Survey participation. Should you be worried about it? Oh yes indeed! Low event survey response rates prevent you from getting accurate data which is essential for future planning. If a respondent sample is small, it would cause your survey results to be biased. Here are a few helpful guidelines to craft your event surveys and improve attendee response rates!
First impressions matter. So, be considerate! Let your respondents know how long the survey will take to complete and how their feedback will be used. Be sure to act upon it (what good is a survey if nothing is done to improve things?) Consider conducting your survey anonymously. Participants appreciate anonymity and they would be inclined to answer honestly.
It’s already 2016 guys…
Since we’re always on the move these days, consider optimizing your surveys for all devices. From desktop PCs to mobile devices.
A progress bar.
Always good to know how much longer the survey will take.
“If ya wanna find rabbits, then think like a rabbit”.
Having a well-designed, respondent-friendly survey is imperative. Respondents can tell how much effort and thought has gone into the survey and they respond accordingly. But what if you have a diverse audience? Then your questions should “cast a wider net”. This is to prevent bias survey results.
Keep it simple. Less is more.
Make information easy to understand and preferably without the use of jargons. Leave out questions that only a particular group of people can understand or are familiar with. Remove questions that raise issues that can’t be addressed. Also, leave out “nice-to-know” questions that may provide interesting information but will not contribute to improving things. Lastly, don’t ask questions that you already know the answers to.
Your survey should be short and to the point. Don’t bulk up your survey with unnecessary questions.
Does the sequence of questions make sense? What about the format you are using? Order questions logically but make sure to put your most important questions first.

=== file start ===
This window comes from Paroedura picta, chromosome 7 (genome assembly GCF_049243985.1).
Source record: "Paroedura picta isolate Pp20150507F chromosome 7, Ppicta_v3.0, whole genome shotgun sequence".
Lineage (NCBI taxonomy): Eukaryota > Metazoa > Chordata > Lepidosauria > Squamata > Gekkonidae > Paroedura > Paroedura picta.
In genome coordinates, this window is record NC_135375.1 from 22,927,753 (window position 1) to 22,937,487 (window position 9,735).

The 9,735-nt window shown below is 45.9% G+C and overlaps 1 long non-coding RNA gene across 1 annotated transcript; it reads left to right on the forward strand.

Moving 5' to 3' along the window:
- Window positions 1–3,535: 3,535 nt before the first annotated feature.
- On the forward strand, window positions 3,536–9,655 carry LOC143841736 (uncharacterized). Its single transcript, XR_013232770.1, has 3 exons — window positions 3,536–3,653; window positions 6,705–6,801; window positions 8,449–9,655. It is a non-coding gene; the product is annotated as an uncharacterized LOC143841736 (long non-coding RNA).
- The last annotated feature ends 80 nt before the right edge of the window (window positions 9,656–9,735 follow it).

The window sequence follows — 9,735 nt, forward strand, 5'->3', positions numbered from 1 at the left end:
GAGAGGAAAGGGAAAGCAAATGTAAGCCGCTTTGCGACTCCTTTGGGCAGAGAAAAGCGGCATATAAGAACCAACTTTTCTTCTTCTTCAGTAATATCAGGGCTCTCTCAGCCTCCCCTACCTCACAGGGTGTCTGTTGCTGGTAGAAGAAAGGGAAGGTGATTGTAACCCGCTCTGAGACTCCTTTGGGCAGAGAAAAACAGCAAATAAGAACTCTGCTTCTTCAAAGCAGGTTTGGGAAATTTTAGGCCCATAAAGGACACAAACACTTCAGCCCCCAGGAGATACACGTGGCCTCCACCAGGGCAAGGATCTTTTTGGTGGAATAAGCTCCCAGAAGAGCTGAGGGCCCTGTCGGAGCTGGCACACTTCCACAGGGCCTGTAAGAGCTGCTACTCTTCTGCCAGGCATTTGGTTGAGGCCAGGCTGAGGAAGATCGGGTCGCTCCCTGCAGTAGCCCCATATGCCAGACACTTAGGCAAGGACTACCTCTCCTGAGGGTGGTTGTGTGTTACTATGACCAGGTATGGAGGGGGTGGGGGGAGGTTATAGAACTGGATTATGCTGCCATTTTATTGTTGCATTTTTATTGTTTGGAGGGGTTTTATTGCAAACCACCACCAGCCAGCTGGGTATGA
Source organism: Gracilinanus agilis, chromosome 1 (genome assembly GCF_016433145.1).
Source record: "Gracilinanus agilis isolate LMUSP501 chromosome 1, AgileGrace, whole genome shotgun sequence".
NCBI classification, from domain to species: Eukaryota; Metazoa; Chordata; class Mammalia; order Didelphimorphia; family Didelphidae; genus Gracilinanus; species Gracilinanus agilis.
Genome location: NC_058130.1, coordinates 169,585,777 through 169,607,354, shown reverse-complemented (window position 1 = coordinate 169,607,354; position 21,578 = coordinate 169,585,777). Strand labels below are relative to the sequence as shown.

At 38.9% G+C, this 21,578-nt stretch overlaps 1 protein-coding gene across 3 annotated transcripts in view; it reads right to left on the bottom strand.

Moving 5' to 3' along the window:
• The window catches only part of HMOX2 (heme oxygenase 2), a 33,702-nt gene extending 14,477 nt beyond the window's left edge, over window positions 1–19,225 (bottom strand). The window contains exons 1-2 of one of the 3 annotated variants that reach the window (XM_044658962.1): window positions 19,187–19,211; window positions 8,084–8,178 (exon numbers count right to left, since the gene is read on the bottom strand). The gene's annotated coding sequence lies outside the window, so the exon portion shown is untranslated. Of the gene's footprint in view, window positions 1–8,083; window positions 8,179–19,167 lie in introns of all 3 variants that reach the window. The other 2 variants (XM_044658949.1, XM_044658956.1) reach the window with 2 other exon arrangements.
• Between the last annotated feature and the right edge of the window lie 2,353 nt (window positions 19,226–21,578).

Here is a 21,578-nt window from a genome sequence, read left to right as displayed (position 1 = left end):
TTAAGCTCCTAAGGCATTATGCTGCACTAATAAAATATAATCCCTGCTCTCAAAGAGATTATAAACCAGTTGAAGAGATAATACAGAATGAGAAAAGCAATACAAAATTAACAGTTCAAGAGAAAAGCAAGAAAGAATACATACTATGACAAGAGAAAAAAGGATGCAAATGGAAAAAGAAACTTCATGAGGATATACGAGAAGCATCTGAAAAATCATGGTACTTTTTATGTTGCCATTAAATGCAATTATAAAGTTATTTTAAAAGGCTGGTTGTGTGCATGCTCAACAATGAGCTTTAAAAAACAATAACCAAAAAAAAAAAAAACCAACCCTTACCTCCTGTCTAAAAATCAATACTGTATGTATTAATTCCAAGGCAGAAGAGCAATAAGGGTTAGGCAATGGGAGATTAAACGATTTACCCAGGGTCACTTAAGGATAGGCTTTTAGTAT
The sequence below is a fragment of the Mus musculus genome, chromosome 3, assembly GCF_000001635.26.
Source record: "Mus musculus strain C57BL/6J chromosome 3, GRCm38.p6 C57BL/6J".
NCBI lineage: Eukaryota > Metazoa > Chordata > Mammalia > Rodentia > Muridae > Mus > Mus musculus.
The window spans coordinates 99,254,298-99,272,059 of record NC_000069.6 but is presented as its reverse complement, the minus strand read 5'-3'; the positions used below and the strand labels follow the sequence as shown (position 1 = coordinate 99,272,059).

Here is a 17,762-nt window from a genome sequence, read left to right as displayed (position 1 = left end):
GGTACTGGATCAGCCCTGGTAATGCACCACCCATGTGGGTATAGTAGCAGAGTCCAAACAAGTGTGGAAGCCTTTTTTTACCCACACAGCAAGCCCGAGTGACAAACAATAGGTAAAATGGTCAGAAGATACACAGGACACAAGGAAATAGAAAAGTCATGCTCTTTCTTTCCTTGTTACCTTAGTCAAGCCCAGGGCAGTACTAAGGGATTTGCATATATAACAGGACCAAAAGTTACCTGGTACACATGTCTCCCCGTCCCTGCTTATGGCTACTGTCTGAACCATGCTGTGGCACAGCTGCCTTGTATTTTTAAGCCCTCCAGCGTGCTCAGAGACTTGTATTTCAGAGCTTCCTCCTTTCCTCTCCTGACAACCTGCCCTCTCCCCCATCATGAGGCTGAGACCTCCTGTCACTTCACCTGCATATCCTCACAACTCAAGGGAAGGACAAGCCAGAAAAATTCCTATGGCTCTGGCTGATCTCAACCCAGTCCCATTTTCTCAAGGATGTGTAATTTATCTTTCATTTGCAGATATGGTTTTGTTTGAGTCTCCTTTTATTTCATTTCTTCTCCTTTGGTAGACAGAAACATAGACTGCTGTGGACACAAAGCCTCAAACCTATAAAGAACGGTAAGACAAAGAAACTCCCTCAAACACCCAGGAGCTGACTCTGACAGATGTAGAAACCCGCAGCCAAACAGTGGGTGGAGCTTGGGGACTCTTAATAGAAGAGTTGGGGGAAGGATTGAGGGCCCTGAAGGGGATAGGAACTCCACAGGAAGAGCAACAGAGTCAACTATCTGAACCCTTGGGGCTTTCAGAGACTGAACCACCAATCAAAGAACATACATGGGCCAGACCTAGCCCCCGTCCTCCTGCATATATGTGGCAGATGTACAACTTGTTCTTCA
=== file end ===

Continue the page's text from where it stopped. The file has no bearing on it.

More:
Open-ended questions or not?
Provide an open-ended question so respondents can share open comments but don’t ask too many open-ended questions as they take longer to complete. Too many open-ended questions might not contribute to the clarity of your survey results. So keep that in mind.
Act on the feedback you receive.
Your survey and its questions will naturally improve whenever you act upon the previous one. Communicating the survey’s results and what was done to the survey audience will boost participation in future surveys.
A “smarter” survey. (Paper surveys, look away!)
Survey Logic. If you can understand and write code, this is the time to shine! Fret not if you don’t because there are a couple of providers that deals with implementing logic namely Surveygizmo and Surveymonkey. Essentially, logic can imbue questions to be relevant to the respondents. It can skip or hide questions and even populate content based on previous responses.
I hope these tips will help you to craft a better survey and get the responses it deserves! Did I miss anything? Comment in the section below. Let us know your thoughts!